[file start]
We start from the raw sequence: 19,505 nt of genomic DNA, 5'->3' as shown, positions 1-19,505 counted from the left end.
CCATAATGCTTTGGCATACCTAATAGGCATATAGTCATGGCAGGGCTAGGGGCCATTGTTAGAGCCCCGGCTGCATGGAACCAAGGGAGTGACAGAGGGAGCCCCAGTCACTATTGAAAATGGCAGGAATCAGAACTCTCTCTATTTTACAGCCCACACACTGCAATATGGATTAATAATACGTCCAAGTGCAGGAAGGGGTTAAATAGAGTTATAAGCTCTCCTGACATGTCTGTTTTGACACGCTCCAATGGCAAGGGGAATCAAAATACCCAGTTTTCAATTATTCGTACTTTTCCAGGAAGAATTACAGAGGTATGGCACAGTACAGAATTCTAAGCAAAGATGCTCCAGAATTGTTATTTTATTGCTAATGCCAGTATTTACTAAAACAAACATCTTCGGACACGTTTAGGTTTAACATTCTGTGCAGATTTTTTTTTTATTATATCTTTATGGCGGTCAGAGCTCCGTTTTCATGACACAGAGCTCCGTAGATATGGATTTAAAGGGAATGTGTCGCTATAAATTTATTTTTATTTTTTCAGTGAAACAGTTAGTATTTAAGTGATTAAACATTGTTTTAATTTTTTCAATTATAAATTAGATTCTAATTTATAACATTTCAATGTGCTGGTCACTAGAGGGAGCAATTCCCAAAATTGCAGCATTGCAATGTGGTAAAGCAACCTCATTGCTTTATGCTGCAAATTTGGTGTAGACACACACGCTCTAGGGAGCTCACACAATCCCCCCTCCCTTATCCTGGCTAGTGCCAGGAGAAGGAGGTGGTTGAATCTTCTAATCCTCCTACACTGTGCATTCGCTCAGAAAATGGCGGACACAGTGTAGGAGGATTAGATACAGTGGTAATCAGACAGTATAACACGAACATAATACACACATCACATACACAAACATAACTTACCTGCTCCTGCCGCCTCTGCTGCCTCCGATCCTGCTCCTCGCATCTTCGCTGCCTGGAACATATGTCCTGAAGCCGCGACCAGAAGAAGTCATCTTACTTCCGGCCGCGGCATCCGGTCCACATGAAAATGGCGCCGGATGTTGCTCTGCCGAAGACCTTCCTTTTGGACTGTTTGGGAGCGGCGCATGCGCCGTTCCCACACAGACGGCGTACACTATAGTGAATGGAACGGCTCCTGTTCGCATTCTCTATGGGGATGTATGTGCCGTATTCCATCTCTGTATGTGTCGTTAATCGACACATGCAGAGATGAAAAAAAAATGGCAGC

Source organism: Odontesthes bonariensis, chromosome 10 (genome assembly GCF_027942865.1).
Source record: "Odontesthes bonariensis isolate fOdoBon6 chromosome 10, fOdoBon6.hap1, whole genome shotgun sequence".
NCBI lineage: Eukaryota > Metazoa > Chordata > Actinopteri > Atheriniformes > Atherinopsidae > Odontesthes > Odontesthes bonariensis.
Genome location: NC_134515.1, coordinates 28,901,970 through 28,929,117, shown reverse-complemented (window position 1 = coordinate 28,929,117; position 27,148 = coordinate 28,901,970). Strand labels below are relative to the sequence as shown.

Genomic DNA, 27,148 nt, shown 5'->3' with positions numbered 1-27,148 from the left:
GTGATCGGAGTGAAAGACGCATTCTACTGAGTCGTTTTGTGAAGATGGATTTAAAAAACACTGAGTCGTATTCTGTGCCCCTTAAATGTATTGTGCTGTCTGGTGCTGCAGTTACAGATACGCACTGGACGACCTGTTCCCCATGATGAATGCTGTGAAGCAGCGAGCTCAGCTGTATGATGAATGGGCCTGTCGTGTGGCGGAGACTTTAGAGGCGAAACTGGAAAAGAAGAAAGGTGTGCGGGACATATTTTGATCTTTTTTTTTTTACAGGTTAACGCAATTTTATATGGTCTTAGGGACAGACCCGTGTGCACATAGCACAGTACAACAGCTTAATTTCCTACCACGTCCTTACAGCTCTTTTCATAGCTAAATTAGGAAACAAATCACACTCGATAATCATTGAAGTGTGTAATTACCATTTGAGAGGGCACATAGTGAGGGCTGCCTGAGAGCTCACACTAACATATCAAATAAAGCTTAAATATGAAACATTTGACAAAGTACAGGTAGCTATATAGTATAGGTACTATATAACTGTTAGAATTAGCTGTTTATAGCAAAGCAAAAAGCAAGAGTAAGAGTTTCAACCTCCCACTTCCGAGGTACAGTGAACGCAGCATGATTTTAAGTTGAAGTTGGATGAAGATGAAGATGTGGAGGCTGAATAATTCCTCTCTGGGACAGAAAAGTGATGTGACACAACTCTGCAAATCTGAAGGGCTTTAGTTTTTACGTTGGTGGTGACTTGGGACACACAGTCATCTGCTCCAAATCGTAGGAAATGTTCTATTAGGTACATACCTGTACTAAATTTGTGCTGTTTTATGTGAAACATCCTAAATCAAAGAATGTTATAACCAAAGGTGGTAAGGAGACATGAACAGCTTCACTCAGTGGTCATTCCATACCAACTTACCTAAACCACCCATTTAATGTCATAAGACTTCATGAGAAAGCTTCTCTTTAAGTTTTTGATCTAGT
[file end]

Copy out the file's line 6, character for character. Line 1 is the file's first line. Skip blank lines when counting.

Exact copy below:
Genome location: NC_134515.1, coordinates 28,901,970 through 28,929,117, shown reverse-complemented (window position 1 = coordinate 28,929,117; position 27,148 = coordinate 28,901,970). Strand labels below are relative to the sequence as shown.